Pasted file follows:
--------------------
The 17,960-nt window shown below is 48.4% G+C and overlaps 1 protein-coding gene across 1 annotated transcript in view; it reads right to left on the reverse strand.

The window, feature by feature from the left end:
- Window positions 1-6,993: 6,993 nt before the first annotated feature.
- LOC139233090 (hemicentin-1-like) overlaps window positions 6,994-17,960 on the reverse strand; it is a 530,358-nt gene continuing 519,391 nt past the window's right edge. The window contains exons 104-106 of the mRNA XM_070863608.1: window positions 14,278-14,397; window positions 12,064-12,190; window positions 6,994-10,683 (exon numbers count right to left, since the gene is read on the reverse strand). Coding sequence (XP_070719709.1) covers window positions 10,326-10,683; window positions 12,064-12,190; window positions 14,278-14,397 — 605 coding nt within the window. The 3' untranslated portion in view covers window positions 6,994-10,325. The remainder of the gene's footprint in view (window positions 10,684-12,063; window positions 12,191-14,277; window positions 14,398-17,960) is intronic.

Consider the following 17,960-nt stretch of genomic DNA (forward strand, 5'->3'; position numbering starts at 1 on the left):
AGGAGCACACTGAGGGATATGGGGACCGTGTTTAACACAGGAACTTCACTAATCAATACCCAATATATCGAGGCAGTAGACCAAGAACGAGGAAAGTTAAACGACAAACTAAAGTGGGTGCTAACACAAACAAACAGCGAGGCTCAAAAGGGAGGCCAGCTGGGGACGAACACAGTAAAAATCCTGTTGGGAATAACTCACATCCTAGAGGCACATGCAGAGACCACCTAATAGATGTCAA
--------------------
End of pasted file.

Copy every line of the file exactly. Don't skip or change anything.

The 17,960-nt window shown below is 48.4% G+C and overlaps 1 protein-coding gene across 1 annotated transcript in view; it reads right to left on the reverse strand.

The window, feature by feature from the left end:
- Window positions 1-6,993: 6,993 nt before the first annotated feature.
- LOC139233090 (hemicentin-1-like) overlaps window positions 6,994-17,960 on the reverse strand; it is a 530,358-nt gene continuing 519,391 nt past the window's right edge. The window contains exons 104-106 of the mRNA XM_070863608.1: window positions 14,278-14,397; window positions 12,064-12,190; window positions 6,994-10,683 (exon numbers count right to left, since the gene is read on the reverse strand). Coding sequence (XP_070719709.1) covers window positions 10,326-10,683; window positions 12,064-12,190; window positions 14,278-14,397 — 605 coding nt within the window. The 3' untranslated portion in view covers window positions 6,994-10,325. The remainder of the gene's footprint in view (window positions 10,684-12,063; window positions 12,191-14,277; window positions 14,398-17,960) is intronic.

Consider the following 17,960-nt stretch of genomic DNA (forward strand, 5'->3'; position numbering starts at 1 on the left):
AGGAGCACACTGAGGGATATGGGGACCGTGTTTAACACAGGAACTTCACTAATCAATACCCAATATATCGAGGCAGTAGACCAAGAACGAGGAAAGTTAAACGACAAACTAAAGTGGGTGCTAACACAAACAAACAGCGAGGCTCAAAAGGGAGGCCAGCTGGGGACGAACACAGTAAAAATCCTGTTGGGAATAACTCACATCCTAGAGGCACATGCAGAGACCACCTAATAGATGTCAA